Brief comments on various issues (4) 

 

See Comment 1Comment 2 and Comment 3 for earlier posts on a wide range of subjects

 

 

6/3/20

 

Big questions about climate change

 

And still it comes down as I look out of the window. I cannot recall so many storms and so much rain in such a short period of time. It is no surprise that last month was the wettest February on record. Although many of the fields nearby are waterlogged we have not had any flooding in the county of Somerset but I feel for all those who have recently had their homes inundated. It will have been an extremely distressing experience.

 

I am willing to be persuaded that the atrocious weather we have had in the past few weeks is a result of climate change as are abnormal weather events around the globe. However, it has been the rapid melting of the ice in the cold regions of the world that has convinced me that global warming is a reality and is happening all too quickly.

 

There has been a massive amount of discussion about climate change and a commitment by governments to take the necessary measures to control it. Many people, especially the younger members of society, have been vocal in their demands for more and faster action and there is an almost universal recognition that huge changes will need to be made for society to be fully functional.

 

But despite the extensive discussion taking place there are plenty of questions that can still be asked about the whole subject – big scientific and philosophical questions. Here are a few of mine, starting with science and followed by some which can be pondered in a more abstract way.

 

First of all, given that our planet, and I imagine billions of other planets in the universe, have been warming and cooling for hundreds of millions of years without the presence of human beings are we absolutely certain that the greenhouse gases produced by human activity are the only cause of climate change?

 

Second, as well as thinking about the climate on our planet should we spending an equal amount of time thinking about the sort of planet we wish to inhabit, one, perhaps, that is more equitable and less driven by mass consumption?

 

Third, how can we ensure that measures to reduce greenhouse gases are taken by every country?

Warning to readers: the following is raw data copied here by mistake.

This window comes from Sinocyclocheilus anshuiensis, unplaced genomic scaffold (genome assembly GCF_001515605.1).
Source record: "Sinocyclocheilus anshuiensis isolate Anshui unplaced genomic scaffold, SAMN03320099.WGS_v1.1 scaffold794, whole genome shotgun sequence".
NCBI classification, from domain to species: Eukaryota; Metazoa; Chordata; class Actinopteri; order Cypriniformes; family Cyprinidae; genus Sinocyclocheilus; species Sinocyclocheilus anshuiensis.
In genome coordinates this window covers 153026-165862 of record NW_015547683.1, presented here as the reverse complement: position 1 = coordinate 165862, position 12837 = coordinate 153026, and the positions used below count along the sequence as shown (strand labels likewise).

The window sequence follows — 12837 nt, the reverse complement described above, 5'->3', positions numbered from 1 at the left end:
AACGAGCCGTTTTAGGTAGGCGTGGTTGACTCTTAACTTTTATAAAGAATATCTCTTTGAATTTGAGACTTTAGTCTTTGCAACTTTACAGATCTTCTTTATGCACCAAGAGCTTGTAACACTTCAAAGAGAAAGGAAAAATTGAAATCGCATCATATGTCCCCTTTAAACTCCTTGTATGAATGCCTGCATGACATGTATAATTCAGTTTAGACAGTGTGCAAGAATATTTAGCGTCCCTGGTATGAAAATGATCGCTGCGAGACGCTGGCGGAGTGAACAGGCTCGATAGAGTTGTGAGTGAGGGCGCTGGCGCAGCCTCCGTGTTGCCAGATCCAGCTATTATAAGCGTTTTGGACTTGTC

A fourth question is arguably the most crucial: should we be looking to find ways of reducing the global population that are voluntary and have full public support, such as financial incentives to have small families?

 

And finally, provided there is no human suffering involved in the process, should we be relaxed about our warming planet and simply let life forms adapt and evolve during the course of the millennia to come?

 

There is no question that climate change is happening and we urgently need to take action to reduce it. But simultaneously let us think about other big questions regarding our planet and society.

 

***************

 

6/1/20

 

Manifesto for the new decade

 

The extract below is from the Quercus Manifesto I wrote for the general election in December. It was based on a very similar manifesto I put together for the 2017 election and contains policies based on enduring precepts that have shaped human behaviour for a long time.

 

I am hopeful that if these precepts and policies were to form the basis of how society is organised in the coming decade we could make progress towards fulfilling the aim expressed on the title page: well-being for all in a caring and fair society.

 

Perhaps if you come across the manifesto you may be able to spare a few minutes to read through the whole document and carefully consider what it has to offer.

 

Extract:

 

Aims and aspirations 

 

We will strive to ensure the best possible mental and physical well-being for everyone irrespective of our varied human attributes such as age, gender, individual needs, ethnicity or beliefs.  We will do this in order to enable individuals and families to lead fulfilled and happy lives.

 

We will aspire to create a caring, compassionate society in which everyone is encouraged to be loving, kind, generous, unselfish, neighbourly, gentle, tolerant and respectful.

 

We will fully support those who need help in any way or for any reason. We will do this collectively through the machinery of the state and by supporting charitable organisations and individual action. 

 

We will aim to build a fairer society in terms of individual and household income.   

 

We will work to achieve a collective mindset where all jobs are seen to be worthwhile and contributing to the welfare of others …

 

For the manifesto in full click here.